Steam Engines, Chickens, a Band Organ, & Knitting
If you hadn't figured it out from this post or maybe this one, I love steam engines, and I usually go to the local antique engine and tractor show every year, to see what turns up.
This year, they had a pair of small steam traction engines sawing logs. Here's the first:Here's the second engine:And a view of the sawmill they were running between them:
Later in the day, they had turned the first one around, and I had to take a picture of that shiny blue paint.
Those were the little small engines, but there were bigger ones, too:
I love machinery where I can follow the logic and see how it works. And I love seeing it all so lovingly tended and kept in working order, instead of used and tossed out for next month's model.
A week later, we were off to the county fair, so I could practice my Occupation (see my Profile).
Of course, if there's anything geeky around (more geeky than figuring out the motion controls on the rides), I'll find it. I heard music and followed it to this Stinson Band Organ:Both sides of the trailer were open, so you could see the organ, and in back, the MIDI roll that controls the instruments. It was the coolest thing.
And did I promise knitting? Okay. Knitting.
My order came from Martinas Bastel- & Hobbykiste.I bought Spitzenstrickerei: Schöne Decken, ISBN-13: 978-3-89798-289-5 (five huge charts of seven Herbert Niebling designs) and Kunststricken: Decken, Garnituren, Spitzen (Bände 408 und 760), ISBN-13: 978-3-89798-269-7, reprinted this year by BuchVerlag für die Frau.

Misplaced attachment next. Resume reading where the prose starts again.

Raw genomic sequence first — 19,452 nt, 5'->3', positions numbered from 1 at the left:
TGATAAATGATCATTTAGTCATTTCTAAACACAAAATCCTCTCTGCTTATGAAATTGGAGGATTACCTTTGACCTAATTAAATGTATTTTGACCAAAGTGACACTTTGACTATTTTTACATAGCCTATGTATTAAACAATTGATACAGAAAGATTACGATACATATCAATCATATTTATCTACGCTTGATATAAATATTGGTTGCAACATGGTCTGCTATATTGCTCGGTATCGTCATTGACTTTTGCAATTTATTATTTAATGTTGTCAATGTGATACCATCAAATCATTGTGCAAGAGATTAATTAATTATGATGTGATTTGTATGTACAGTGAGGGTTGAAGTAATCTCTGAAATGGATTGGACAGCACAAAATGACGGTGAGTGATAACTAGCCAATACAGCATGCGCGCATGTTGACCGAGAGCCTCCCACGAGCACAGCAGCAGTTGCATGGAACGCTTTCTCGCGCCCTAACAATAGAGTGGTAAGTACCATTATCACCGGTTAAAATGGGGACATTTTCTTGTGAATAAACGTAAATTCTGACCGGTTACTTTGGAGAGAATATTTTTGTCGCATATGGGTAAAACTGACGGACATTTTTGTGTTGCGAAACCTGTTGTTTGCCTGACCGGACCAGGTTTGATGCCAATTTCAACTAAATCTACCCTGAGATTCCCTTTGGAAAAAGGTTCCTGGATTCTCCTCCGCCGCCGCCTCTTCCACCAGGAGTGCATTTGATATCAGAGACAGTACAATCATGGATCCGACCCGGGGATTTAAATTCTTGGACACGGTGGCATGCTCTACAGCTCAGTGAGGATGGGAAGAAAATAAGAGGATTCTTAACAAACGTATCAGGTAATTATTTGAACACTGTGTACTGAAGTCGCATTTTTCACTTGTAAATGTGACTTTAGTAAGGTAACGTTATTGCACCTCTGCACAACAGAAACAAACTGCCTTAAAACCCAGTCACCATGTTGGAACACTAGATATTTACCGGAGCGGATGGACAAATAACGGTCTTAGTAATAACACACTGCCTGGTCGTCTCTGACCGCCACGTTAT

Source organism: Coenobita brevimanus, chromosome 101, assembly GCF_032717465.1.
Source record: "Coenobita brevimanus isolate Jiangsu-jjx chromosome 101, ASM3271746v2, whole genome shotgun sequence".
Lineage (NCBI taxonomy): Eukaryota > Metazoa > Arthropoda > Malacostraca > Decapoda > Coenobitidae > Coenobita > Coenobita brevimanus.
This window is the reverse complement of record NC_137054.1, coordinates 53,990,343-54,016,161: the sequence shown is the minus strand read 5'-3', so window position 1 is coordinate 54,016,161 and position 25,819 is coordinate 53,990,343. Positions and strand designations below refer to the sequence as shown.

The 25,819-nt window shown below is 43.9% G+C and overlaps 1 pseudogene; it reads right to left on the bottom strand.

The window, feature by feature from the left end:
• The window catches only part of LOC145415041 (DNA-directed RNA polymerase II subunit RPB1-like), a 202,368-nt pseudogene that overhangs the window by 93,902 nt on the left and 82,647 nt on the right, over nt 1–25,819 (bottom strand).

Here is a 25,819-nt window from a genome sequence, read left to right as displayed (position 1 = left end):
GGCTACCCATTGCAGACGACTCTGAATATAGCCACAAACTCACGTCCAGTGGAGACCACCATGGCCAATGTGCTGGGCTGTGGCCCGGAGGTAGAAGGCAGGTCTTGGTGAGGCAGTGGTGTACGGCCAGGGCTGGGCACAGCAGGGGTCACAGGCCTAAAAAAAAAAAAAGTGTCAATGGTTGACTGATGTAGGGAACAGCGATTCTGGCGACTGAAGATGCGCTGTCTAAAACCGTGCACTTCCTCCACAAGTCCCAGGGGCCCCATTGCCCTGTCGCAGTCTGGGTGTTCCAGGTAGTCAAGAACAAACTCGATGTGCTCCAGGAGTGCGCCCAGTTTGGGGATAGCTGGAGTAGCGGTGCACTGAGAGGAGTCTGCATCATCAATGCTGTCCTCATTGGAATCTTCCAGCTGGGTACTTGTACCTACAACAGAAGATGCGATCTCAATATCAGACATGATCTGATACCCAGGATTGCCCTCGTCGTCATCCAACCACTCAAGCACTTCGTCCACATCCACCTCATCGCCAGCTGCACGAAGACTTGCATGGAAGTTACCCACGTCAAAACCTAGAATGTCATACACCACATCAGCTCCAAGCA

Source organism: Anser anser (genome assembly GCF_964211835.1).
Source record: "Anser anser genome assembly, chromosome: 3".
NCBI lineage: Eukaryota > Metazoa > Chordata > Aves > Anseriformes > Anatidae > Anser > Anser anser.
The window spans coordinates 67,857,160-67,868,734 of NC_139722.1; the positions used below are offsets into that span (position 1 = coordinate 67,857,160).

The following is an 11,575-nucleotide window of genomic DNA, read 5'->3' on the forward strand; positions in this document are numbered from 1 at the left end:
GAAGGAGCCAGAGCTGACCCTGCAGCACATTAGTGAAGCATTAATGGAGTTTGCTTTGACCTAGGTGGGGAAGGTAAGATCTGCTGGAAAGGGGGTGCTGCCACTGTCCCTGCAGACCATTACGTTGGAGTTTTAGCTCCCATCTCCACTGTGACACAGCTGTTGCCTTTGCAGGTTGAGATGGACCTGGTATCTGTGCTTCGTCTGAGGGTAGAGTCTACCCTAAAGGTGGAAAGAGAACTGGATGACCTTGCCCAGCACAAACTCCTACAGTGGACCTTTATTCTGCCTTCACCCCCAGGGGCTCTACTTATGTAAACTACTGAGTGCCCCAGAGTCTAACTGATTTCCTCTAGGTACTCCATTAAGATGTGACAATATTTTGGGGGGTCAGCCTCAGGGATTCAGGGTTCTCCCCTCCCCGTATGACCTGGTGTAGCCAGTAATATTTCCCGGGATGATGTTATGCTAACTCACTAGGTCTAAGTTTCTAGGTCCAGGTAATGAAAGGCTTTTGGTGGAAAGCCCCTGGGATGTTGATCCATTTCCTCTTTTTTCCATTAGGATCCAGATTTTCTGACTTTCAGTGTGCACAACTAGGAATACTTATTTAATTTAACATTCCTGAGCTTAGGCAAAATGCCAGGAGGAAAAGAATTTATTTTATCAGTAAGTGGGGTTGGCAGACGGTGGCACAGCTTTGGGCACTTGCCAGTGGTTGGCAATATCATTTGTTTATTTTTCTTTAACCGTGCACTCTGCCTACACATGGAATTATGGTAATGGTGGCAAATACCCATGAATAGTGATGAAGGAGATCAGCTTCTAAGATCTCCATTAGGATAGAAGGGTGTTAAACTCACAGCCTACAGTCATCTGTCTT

If you're not comfortable ordering direct from Germany, sometimes they show up on Powell's Books website. Powell's charges the Euro price at the current exchange rate, plus an import fee, currently $3 plus $4.50 per item.
Either way, the total price including overseas shipping ends up being about half what I've seen on other websites.
Someone reminded me that I had some older cones of size 30 cotton thread, and I pulled those out of the drawer to see what kind of shape they were in.
One was a 3000-yard cone, but it was brownish and spotted on the outside, so I went looking for a little pattern, 50 rounds or so, to use up the icky cotton on the outside and see how it knitted up.
I picked the small one on the upper left. (It's pattern 12, the upper photo on page 8, Fig. 28 if you have Bände 760.)
Nieblings always seem to have something I've never done in each one.This one has twelve yarnovers in a row to make those big holes. Ulp.
I don't know how that's going to block out, but I'll find out soon, as I only have a round or two left.